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Celt
Pontic Steppe * Domestication of the horse * Kurgan
Kurgan
* Kurgan
Kurgan
culture * Steppe cultures * Bug-Dniester * Sredny Sto
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Special
SPECIAL or SPECIALS may refer to: CONTENTS * 1 Music * 2 Film and television * 3 Other uses * 4 See also MUSIC * Special (album) , a 1992 album by Vesta Williams * "Special" (Garbage song) , 1998 * "Special" (Mew song) , 2005 * "Special" (Stephen Lynch song) , 2000 * The Specials
The Specials
, a British band * "Special", a song by Violent Femmes on The Blind Leading the Naked * "Special", a song on
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Canovium
CANOVIUM was a fort in the Roman province
Roman province
of Britannia
Britannia
. Its site is located at Caerhun
Caerhun
in the Conwy valley , in the county borough of Conwy
Conwy
, in North Wales
North Wales
. CONTENTS * 1 Early history * 2 Later history * 3 Academic studies * 4 See also * 5 References * 6 External links EARLY HISTORY Canovium
Canovium
was a square fort built in timber at an important river crossing (at Tal-y-Cafn ) by the Roman army around AD 75, possibly to house a 500-strong regiment of foot-soldiers. Rebuilding in stone began in the early 2nd century. It contained the usual headquarters building, commanding officer's house, granaries and barrack blocks, but the two former buildings were unusually large for the size of the fort. There was a bath-house to the east and an extensive vicus to the north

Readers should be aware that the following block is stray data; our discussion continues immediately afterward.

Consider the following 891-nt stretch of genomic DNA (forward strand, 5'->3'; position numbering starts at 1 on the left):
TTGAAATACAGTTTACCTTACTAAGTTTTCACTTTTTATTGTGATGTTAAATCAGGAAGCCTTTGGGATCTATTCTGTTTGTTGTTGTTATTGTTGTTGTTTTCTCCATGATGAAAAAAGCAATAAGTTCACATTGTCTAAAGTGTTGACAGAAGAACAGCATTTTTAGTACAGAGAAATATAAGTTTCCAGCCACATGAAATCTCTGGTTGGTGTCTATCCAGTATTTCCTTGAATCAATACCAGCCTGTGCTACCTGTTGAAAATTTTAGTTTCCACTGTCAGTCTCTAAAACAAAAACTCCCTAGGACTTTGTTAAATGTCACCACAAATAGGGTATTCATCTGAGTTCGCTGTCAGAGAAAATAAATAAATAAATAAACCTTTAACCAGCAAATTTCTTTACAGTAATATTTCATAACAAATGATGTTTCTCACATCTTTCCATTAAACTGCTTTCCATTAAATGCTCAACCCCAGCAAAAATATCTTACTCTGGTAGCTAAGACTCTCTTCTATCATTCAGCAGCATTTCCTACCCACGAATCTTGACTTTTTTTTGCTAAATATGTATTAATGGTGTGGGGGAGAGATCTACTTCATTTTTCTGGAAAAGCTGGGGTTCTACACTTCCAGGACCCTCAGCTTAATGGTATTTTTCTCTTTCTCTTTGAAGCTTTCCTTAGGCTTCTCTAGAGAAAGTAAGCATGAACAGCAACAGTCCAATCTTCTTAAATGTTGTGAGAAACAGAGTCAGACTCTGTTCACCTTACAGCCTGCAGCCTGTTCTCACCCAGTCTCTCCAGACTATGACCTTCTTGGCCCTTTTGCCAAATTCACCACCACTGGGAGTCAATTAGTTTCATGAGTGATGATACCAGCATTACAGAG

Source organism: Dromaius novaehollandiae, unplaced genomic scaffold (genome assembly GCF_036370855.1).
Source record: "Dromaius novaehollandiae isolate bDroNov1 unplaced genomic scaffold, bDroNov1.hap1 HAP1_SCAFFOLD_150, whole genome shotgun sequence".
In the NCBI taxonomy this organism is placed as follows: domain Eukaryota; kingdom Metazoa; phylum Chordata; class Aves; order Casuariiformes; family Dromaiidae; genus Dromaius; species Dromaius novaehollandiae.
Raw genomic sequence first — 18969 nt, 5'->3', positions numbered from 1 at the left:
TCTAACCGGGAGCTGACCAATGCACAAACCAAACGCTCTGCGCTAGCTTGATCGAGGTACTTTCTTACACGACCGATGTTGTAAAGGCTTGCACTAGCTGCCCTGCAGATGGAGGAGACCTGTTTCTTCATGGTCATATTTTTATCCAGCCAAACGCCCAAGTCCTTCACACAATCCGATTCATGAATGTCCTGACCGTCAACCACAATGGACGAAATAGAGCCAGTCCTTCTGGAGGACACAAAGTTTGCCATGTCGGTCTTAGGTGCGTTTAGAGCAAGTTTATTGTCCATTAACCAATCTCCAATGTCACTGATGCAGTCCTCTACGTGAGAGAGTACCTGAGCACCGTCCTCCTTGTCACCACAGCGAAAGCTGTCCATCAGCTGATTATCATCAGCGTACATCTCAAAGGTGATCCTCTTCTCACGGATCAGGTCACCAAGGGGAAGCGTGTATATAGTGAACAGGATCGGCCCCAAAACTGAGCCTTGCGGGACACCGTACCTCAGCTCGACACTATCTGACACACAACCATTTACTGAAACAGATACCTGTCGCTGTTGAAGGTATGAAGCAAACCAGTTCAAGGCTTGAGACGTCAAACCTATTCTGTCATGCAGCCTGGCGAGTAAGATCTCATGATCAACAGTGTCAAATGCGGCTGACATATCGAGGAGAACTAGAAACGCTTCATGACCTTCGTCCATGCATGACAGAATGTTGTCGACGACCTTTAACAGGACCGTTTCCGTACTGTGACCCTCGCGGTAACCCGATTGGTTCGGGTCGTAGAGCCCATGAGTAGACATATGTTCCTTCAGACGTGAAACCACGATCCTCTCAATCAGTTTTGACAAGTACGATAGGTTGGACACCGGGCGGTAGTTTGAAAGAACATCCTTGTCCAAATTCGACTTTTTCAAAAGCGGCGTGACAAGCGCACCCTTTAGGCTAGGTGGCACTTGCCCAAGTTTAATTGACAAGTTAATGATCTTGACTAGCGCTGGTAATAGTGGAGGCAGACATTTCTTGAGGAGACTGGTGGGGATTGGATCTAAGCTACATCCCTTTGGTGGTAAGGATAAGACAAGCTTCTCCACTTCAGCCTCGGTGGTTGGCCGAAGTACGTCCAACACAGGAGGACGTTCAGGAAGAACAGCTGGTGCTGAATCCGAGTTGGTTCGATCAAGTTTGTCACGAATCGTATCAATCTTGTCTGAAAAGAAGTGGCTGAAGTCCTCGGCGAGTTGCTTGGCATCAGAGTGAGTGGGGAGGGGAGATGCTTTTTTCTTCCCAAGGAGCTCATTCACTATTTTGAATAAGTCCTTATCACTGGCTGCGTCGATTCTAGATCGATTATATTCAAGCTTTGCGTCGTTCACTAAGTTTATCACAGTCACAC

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Roman Invasion Of Britain
The ROMAN CONQUEST OF BRITAIN was a gradual process, beginning effectively in AD 43 under Emperor Claudius , whose general Aulus Plautius served as first governor of Roman Britain
Roman Britain
(Latin : Britannia). Great Britain
Great Britain
had already frequently been the target of invasions, planned and actual, by forces of the Roman Republic and Roman Empire
Roman Empire
. In common with other regions on the edge of the empire, Britain had enjoyed diplomatic and trading links with the Romans in the century since Julius Caesar
Julius Caesar
's expeditions in 55 and 54 BC, and Roman economic and cultural influence was a significant part of the British late pre-Roman Iron Age , especially in the south
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Great Britain
GREAT BRITAIN, also known as BRITAIN, is a large island in the north Atlantic Ocean off the northwest coast of continental Europe
Europe
. With an area of 209,331 km2 (80,823 sq mi), Great Britain
Great Britain
is the largest of the British Isles
British Isles
, the largest European island , and the ninth-largest island in the world . In 2011 the island had a population of about 61 million people, making it the world's third-most populous island after Java
Java
in Indonesia and Honshu
Honshu
in Japan . The island of Ireland
Ireland
is situated to the west of it, and together these islands, along with over 1,000 smaller surrounding islands , comprise the British Isles
British Isles
archipelago. The island is dominated by a maritime climate with quite narrow temperature differences between seasons
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Suessiones
The SUESSIONES were a Belgic
Belgic
tribe of western Gallia Belgica
Gallia Belgica
in the 1st century BC, inhabiting the region between the Oise and the Marne , around the present-day city of Soissons
Soissons
. They were conquered in 57 BC by Julius Caesar
Julius Caesar
. Pliny the Elder
Pliny the Elder
apparently gives their name as 'Suaeuconi'. Caesar recounts in his Gallic Wars that in 57 BC the Suessiones
Suessiones
were ruled by Galba , and that in living memory of that time their king Diviciacus had exercised sovereignty over most of the Belgians and even parts of Britain . Coinage minted by Belgic
Belgic
Gauls
Gauls
first appeared in Britain in the mid-2nd century BC with the coinage now categorized as the "Gallo- Belgic
Belgic
A" type
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Denbighshire